Data breaches that involve criminals and include a person’s contact information can elevate a person’s risk of being targeted by scammers. Whilst the breached information may not have included high-value credentials, like driver licence information or account login details, if contact information has been breached we do ask that people pay closer attention to the communications they receive.
It’s really common for an organisation’s breach to start with a scam, and to end with a person or other organisation being scammed.
Scammers are actively targeting community members via the phone, text messaging, email and even social media messaging. If scams come through as emails (phishing) or SMS messaging and social media, we typically see criminals share links to websites designed to harvest more personal and financial information or distribute malware. The number of websites set up to support email and SMS scam activities each month globally is also skyrocketing. In the last quarter of 2020, more than 630,000 phishing websites were detected in operation globally to support such criminal endeavours.6
IDCARE supports thousands of scam victims every year. It’s common for them to feel very embarrassed about what’s happened and worthless. That’s the stigma. But we know that one of the key reasons scammers are successful is because their deception is plausible. Scammers knowing a little bit about a person, such as from information gleaned from data breaches, can make their deception very convincing! Just knowing someone’s name, a password, or even who they bank with and their account number, can be the difference between belief (and scam compliance) and disbelief (or scam avoidance).
Given the enormity of scam communications happening every day, it is almost impossible to know whether an email, a message or a phone call from a scammer is because of a data breach. Once a phone is active or an email account created, anyone is vulnerable to being contacted by a scammer. Enrolling in Government programs like “Do Not Call” does not work on criminals. They’re not genuine marketers who can be fined by Government. They are criminals who don’t care what the rules are.
IDCARE has had some people say the phone call received must have been because of the breach I was just notified about. But the weight of numbers and the volume of criminal activity each day also suggests that it could quite genuinely be a coincidence. Unless a breach involved quite specific information that the scammer could only have gotten from the breach, you will be hard pressed to prove the connection. We do see some breaches involving email accounts that proliferate scam messages to contacts and other email addresses found on the breached email account. The connection between the breach and the scam is a lot more concrete in these examples!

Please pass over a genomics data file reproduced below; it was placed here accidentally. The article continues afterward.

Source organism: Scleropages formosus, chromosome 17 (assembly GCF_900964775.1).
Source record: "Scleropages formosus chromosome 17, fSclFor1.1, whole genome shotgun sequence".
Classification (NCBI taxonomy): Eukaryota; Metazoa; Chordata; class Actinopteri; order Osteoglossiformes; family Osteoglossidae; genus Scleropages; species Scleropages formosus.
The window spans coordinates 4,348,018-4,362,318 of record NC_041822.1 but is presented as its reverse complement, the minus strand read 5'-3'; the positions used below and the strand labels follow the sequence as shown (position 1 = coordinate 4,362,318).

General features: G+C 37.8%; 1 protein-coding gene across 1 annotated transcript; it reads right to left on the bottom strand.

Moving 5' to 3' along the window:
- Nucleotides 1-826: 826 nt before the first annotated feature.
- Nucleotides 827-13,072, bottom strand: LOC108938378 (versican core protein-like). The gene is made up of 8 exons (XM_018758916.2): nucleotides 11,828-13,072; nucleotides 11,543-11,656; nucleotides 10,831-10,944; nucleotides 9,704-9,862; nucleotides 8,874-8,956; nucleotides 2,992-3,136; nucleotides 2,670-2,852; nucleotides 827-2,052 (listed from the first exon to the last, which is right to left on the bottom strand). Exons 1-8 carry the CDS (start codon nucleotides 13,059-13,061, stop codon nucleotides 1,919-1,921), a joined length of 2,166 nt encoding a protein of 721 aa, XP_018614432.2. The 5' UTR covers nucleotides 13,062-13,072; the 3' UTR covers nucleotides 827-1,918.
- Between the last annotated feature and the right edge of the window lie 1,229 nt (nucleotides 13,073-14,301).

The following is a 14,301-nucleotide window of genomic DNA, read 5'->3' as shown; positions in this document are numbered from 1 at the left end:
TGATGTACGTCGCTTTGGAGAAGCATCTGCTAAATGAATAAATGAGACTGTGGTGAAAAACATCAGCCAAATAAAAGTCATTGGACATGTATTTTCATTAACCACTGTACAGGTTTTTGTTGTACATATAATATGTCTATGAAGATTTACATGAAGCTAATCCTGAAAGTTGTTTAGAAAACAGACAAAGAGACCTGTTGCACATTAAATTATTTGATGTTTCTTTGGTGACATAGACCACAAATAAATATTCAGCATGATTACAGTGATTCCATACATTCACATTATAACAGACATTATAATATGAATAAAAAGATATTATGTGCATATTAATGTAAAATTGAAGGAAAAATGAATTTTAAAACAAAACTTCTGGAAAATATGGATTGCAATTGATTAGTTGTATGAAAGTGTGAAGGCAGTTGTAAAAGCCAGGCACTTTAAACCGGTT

People are contacted by scammers because the scammers need something from them. So if a data breach didn’t result in a criminal harvesting all the details they need, scamming will likely present as a continued risk. If not by the criminal responsible for the breach, then others willing to give it a go.
We’ve also seen scammers now target breach notifications. In other words, the moment a breach hits the news and gets publicity, too often now IDCARE sees scammers looking to impersonate the breached organisation by engaging people to inform them about the breach or impersonating business or government acting on behalf of the breached organisation (such as law enforcement).
If you have received notification your details were exposed in a data breach and you receive a phone call, text message or email, remember the following:
Let your bank know. Most scammers and cybercriminals are after money.
Think about what has been exposed to the scammer and work with the IDCARE team to build your own response. You can do this by calling IDCARE or booking a time with one of our Case Managers via our online Get Help Form.
2. https://www.privacy.org.nz/publications/corporate-reports/annual-report-of-the-privacy-commissioner-2000/ and https://www.oaic.gov.au/search/getSearchResults?Search=Breach+Report
3. Telstra’s Cleaner Pipes report advises https://exchange.telstra.com.au/five-ways-to-spot-a-scam-call/?dicbo=v1-ece6f3093f the telco is blocking around 6.5 million suspected scam calls a month and this doesn’t even include the other carriers or those across in New Zealand.
4. Anti-Phishing Working Group Report 2021 https://docs.apwg.org/reports/apwg_trends_report_q4_2020.pdf
5. https://www.campaignmonitor.com/blog/email-marketing/2019/05/shocking-truth-about-how-many-emails-sent/Anti-Phishing Working Group Report 2021
For additional support or information, contact IDCARE by submitting a Get Help Form or call 1800 595 160 (Aus) or 0800 121 068 (NZ).
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A TTY user connects to New Zealand Relay via a toll-free number and types their conversation to a Relay Assistant (RA) who then reads out the typed message to a standard phone user (hearing person).
The RA relays the hearing person's spoken words by typing them back to the Textphone (TTY) User.
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